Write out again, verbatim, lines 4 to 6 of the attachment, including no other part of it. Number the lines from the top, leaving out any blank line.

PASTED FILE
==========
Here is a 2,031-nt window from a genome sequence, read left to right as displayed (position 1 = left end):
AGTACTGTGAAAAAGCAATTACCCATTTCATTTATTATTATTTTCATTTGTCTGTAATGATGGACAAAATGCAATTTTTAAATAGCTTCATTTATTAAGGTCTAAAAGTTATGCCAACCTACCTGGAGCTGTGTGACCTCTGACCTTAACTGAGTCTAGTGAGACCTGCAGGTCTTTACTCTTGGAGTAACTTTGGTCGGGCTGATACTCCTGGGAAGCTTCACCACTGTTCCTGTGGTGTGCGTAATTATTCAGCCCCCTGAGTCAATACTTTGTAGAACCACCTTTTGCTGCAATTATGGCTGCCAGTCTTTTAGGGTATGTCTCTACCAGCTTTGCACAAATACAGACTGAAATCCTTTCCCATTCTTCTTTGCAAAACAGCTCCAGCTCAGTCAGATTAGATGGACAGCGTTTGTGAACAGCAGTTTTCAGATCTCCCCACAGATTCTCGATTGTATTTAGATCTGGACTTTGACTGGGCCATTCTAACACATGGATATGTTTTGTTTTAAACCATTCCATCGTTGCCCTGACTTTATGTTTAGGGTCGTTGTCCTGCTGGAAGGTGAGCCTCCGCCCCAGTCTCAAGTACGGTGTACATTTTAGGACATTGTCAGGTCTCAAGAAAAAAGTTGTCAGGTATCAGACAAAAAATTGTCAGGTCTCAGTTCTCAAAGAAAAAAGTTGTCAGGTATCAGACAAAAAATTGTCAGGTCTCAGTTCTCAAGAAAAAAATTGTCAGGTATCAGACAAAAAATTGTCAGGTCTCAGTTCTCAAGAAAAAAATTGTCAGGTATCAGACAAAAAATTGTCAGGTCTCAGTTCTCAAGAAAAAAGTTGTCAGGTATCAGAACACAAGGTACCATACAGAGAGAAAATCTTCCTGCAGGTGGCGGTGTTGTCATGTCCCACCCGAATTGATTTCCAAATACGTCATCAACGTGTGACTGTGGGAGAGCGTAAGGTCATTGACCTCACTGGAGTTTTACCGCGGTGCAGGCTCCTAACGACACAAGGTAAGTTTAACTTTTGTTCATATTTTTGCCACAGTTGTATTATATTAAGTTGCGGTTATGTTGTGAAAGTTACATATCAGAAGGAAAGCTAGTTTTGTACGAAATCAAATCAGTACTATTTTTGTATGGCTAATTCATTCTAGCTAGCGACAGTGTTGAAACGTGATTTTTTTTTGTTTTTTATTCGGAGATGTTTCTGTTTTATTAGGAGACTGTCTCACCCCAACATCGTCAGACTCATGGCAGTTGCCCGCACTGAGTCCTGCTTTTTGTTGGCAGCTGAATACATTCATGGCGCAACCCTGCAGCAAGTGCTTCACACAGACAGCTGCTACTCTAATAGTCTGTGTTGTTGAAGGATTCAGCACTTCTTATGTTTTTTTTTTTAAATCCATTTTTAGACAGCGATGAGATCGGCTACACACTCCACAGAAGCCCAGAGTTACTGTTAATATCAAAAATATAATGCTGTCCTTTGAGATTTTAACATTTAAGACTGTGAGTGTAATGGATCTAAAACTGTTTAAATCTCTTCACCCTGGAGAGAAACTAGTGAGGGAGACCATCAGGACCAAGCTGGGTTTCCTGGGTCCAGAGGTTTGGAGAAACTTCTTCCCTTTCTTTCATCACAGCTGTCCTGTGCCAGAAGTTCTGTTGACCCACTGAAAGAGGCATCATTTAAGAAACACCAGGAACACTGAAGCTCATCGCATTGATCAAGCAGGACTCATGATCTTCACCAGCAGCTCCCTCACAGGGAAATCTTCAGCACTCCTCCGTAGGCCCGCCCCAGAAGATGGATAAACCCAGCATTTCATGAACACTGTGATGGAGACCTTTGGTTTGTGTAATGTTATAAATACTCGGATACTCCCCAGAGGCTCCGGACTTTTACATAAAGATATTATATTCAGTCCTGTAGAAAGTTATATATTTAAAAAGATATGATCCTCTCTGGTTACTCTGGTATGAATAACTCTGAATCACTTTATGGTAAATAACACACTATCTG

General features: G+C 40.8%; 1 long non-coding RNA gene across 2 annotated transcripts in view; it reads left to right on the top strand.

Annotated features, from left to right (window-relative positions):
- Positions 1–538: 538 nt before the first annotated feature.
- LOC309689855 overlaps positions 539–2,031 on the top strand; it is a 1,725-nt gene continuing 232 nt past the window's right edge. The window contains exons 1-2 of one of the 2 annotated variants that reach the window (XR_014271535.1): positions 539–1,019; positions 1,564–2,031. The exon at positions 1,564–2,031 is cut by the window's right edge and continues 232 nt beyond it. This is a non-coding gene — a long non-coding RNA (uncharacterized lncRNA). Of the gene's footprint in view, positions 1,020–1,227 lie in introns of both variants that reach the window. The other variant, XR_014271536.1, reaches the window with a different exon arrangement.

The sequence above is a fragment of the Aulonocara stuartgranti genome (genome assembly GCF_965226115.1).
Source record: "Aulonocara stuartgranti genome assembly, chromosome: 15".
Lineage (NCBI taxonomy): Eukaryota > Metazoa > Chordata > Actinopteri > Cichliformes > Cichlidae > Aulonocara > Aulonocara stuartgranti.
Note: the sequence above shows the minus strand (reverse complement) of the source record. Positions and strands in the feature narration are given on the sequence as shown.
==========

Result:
Annotated features, from left to right (window-relative positions):
- Positions 1–538: 538 nt before the first annotated feature.
- LOC309689855 overlaps positions 539–2,031 on the top strand; it is a 1,725-nt gene continuing 232 nt past the window's right edge. The window contains exons 1-2 of one of the 2 annotated variants that reach the window (XR_014271535.1): positions 539–1,019; positions 1,564–2,031. The exon at positions 1,564–2,031 is cut by the window's right edge and continues 232 nt beyond it. This is a non-coding gene — a long non-coding RNA (uncharacterized lncRNA). Of the gene's footprint in view, positions 1,020–1,227 lie in introns of both variants that reach the window. The other variant, XR_014271536.1, reaches the window with a different exon arrangement.